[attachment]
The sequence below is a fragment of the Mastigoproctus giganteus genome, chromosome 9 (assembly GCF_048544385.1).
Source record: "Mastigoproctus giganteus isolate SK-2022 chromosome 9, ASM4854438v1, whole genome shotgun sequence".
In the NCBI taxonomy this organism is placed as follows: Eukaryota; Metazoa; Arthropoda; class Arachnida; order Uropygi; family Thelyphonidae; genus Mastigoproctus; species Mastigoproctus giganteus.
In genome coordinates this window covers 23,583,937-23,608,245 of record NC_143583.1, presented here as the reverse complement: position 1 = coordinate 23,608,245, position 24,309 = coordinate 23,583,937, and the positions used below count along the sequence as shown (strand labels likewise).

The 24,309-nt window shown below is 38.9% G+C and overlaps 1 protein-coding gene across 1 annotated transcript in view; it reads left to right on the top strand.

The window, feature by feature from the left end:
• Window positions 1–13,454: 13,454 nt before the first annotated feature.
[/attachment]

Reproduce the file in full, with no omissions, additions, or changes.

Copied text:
The sequence below is a fragment of the Mastigoproctus giganteus genome, chromosome 9 (assembly GCF_048544385.1).
Source record: "Mastigoproctus giganteus isolate SK-2022 chromosome 9, ASM4854438v1, whole genome shotgun sequence".
In the NCBI taxonomy this organism is placed as follows: Eukaryota; Metazoa; Arthropoda; class Arachnida; order Uropygi; family Thelyphonidae; genus Mastigoproctus; species Mastigoproctus giganteus.
In genome coordinates this window covers 23,583,937-23,608,245 of record NC_143583.1, presented here as the reverse complement: position 1 = coordinate 23,608,245, position 24,309 = coordinate 23,583,937, and the positions used below count along the sequence as shown (strand labels likewise).

The 24,309-nt window shown below is 38.9% G+C and overlaps 1 protein-coding gene across 1 annotated transcript in view; it reads left to right on the top strand.

The window, feature by feature from the left end:
• Window positions 1–13,454: 13,454 nt before the first annotated feature.